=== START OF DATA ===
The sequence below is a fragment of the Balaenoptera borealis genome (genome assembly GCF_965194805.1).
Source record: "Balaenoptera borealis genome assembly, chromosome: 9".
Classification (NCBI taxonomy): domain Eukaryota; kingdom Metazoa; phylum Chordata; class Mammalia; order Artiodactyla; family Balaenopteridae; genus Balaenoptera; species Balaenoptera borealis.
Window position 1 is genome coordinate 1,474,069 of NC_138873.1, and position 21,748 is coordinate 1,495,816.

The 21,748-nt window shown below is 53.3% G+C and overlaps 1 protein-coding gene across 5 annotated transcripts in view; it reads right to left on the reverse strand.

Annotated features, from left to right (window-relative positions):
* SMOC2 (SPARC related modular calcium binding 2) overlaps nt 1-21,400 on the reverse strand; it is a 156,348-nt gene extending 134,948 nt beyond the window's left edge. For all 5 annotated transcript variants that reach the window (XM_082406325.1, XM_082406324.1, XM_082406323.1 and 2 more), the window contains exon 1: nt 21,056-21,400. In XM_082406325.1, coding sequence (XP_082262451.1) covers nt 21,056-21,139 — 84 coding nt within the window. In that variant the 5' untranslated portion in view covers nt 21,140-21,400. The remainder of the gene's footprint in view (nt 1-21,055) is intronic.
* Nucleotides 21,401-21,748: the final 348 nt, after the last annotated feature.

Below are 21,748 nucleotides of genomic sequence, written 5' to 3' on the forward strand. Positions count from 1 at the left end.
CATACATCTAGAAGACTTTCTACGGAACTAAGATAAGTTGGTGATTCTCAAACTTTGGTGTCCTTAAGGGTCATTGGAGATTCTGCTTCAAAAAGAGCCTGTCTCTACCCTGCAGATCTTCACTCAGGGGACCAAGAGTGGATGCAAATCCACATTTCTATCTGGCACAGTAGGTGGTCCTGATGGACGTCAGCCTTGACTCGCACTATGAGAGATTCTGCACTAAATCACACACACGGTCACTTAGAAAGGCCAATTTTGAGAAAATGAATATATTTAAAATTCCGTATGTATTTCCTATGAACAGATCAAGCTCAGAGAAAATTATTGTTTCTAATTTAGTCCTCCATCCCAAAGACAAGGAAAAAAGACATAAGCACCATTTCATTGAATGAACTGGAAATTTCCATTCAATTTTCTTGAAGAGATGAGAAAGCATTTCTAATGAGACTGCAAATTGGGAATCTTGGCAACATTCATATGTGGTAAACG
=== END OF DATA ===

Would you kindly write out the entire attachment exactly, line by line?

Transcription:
The sequence below is a fragment of the Balaenoptera borealis genome (genome assembly GCF_965194805.1).
Source record: "Balaenoptera borealis genome assembly, chromosome: 9".
Classification (NCBI taxonomy): domain Eukaryota; kingdom Metazoa; phylum Chordata; class Mammalia; order Artiodactyla; family Balaenopteridae; genus Balaenoptera; species Balaenoptera borealis.
Window position 1 is genome coordinate 1,474,069 of NC_138873.1, and position 21,748 is coordinate 1,495,816.

The 21,748-nt window shown below is 53.3% G+C and overlaps 1 protein-coding gene across 5 annotated transcripts in view; it reads right to left on the reverse strand.

Annotated features, from left to right (window-relative positions):
* SMOC2 (SPARC related modular calcium binding 2) overlaps nt 1-21,400 on the reverse strand; it is a 156,348-nt gene extending 134,948 nt beyond the window's left edge. For all 5 annotated transcript variants that reach the window (XM_082406325.1, XM_082406324.1, XM_082406323.1 and 2 more), the window contains exon 1: nt 21,056-21,400. In XM_082406325.1, coding sequence (XP_082262451.1) covers nt 21,056-21,139 — 84 coding nt within the window. In that variant the 5' untranslated portion in view covers nt 21,140-21,400. The remainder of the gene's footprint in view (nt 1-21,055) is intronic.
* Nucleotides 21,401-21,748: the final 348 nt, after the last annotated feature.

Below are 21,748 nucleotides of genomic sequence, written 5' to 3' on the forward strand. Positions count from 1 at the left end.
CATACATCTAGAAGACTTTCTACGGAACTAAGATAAGTTGGTGATTCTCAAACTTTGGTGTCCTTAAGGGTCATTGGAGATTCTGCTTCAAAAAGAGCCTGTCTCTACCCTGCAGATCTTCACTCAGGGGACCAAGAGTGGATGCAAATCCACATTTCTATCTGGCACAGTAGGTGGTCCTGATGGACGTCAGCCTTGACTCGCACTATGAGAGATTCTGCACTAAATCACACACACGGTCACTTAGAAAGGCCAATTTTGAGAAAATGAATATATTTAAAATTCCGTATGTATTTCCTATGAACAGATCAAGCTCAGAGAAAATTATTGTTTCTAATTTAGTCCTCCATCCCAAAGACAAGGAAAAAAGACATAAGCACCATTTCATTGAATGAACTGGAAATTTCCATTCAATTTTCTTGAAGAGATGAGAAAGCATTTCTAATGAGACTGCAAATTGGGAATCTTGGCAACATTCATATGTGGTAAACG